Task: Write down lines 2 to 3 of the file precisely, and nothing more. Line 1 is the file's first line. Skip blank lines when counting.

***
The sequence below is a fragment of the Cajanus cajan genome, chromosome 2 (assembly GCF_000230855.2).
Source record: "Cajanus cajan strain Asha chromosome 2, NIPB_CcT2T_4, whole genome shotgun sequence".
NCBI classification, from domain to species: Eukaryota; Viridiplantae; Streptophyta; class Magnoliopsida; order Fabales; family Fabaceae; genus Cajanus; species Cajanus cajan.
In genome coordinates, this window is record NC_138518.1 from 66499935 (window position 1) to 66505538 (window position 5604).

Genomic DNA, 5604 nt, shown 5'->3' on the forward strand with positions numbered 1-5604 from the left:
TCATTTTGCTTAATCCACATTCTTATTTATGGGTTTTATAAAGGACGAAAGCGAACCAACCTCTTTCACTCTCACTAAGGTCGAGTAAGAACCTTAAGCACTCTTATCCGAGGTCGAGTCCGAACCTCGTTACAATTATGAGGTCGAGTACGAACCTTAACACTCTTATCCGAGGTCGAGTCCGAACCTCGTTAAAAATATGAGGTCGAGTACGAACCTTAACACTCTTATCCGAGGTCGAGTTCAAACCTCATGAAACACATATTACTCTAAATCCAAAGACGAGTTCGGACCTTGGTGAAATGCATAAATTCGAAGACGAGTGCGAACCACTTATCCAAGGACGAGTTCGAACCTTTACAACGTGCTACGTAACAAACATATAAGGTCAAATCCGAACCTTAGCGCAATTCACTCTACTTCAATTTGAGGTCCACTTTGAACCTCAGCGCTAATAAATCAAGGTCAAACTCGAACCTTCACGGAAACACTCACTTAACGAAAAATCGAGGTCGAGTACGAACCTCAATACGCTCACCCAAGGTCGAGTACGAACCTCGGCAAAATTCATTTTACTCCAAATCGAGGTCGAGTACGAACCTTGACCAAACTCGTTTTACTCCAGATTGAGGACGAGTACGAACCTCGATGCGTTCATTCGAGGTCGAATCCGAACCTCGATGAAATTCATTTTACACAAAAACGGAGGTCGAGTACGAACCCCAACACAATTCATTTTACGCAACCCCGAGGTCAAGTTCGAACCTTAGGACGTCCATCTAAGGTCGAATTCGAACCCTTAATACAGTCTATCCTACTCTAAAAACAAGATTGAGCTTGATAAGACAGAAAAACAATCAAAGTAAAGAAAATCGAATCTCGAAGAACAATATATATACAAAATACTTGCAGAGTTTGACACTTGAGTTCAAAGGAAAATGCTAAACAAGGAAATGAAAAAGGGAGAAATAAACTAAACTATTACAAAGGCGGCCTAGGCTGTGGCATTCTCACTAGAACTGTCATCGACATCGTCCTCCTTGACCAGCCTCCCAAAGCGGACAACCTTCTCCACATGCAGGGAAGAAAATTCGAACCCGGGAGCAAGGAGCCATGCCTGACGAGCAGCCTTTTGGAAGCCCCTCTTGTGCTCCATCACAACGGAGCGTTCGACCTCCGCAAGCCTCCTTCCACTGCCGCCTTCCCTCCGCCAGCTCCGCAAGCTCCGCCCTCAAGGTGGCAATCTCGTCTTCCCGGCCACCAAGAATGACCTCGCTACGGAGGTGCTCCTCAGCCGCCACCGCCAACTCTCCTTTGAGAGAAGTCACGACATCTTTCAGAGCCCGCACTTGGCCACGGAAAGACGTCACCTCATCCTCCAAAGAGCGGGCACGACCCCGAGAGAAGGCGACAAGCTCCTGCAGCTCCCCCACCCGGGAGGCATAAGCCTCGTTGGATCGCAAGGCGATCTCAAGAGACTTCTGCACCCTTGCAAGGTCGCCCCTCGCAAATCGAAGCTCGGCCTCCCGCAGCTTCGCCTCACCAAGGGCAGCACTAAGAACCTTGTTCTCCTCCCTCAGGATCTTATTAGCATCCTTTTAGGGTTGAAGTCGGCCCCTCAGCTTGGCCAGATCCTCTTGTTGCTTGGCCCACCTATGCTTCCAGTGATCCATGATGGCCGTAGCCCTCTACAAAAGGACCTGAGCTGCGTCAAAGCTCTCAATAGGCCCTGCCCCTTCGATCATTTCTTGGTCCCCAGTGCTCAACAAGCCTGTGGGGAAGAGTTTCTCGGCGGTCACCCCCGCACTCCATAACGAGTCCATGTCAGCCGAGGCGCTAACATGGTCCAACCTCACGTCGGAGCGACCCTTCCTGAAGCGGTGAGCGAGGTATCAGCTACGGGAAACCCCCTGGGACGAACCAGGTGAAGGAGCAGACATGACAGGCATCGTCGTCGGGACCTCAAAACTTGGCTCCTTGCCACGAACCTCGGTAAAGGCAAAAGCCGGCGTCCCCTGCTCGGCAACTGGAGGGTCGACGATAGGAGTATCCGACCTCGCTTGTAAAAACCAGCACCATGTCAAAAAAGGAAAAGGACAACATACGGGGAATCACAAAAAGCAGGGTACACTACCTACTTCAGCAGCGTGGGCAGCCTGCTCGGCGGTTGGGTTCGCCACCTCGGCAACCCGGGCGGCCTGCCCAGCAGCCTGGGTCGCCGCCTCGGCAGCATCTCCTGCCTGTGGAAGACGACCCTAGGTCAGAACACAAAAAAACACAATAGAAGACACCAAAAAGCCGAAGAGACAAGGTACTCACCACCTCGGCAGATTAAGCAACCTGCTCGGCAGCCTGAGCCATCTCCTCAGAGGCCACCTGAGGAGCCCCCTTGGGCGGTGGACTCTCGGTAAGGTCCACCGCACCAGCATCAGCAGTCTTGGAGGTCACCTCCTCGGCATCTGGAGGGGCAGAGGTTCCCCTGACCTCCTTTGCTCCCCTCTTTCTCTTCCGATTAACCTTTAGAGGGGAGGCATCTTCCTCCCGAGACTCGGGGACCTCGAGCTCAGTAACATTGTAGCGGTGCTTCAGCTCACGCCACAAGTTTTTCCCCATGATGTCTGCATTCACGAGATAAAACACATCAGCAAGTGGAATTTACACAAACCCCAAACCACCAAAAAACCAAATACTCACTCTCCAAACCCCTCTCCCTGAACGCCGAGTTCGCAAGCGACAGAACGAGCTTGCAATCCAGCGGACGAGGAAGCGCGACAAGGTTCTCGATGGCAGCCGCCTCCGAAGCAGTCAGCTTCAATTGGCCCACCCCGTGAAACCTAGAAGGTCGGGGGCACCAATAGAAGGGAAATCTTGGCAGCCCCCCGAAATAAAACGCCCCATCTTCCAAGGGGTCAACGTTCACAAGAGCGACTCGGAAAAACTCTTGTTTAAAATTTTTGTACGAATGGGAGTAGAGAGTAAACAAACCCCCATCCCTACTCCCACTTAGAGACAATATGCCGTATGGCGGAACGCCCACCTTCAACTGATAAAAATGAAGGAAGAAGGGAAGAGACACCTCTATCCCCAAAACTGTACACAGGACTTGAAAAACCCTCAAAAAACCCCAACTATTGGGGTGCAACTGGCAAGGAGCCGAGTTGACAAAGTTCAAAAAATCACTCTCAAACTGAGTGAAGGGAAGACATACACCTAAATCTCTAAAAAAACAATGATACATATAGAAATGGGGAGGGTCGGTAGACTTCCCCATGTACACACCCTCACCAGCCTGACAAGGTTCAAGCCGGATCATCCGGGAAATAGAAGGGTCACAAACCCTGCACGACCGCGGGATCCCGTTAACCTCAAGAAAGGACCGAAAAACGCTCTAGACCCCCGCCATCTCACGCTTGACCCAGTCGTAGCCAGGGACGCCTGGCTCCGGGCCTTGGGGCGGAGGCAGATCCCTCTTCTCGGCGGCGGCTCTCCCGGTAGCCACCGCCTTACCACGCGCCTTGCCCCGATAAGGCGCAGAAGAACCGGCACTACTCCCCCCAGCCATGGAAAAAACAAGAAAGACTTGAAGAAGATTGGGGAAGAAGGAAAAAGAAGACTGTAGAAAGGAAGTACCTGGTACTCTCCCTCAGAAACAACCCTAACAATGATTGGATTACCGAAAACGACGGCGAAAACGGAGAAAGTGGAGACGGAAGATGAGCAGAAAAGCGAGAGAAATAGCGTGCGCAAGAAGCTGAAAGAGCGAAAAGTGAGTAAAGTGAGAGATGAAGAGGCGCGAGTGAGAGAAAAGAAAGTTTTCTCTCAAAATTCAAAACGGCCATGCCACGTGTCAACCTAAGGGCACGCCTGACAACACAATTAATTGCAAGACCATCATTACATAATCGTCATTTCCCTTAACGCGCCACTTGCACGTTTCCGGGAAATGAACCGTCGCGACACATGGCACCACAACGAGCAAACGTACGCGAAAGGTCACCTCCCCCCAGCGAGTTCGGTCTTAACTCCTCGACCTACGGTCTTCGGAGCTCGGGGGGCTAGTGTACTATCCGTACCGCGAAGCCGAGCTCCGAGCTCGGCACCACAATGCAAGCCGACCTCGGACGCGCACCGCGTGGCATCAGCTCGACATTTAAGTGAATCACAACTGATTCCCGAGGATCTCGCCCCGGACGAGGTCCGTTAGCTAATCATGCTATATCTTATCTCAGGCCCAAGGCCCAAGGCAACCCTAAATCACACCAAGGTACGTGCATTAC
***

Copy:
Source record: "Cajanus cajan strain Asha chromosome 2, NIPB_CcT2T_4, whole genome shotgun sequence".
NCBI classification, from domain to species: Eukaryota; Viridiplantae; Streptophyta; class Magnoliopsida; order Fabales; family Fabaceae; genus Cajanus; species Cajanus cajan.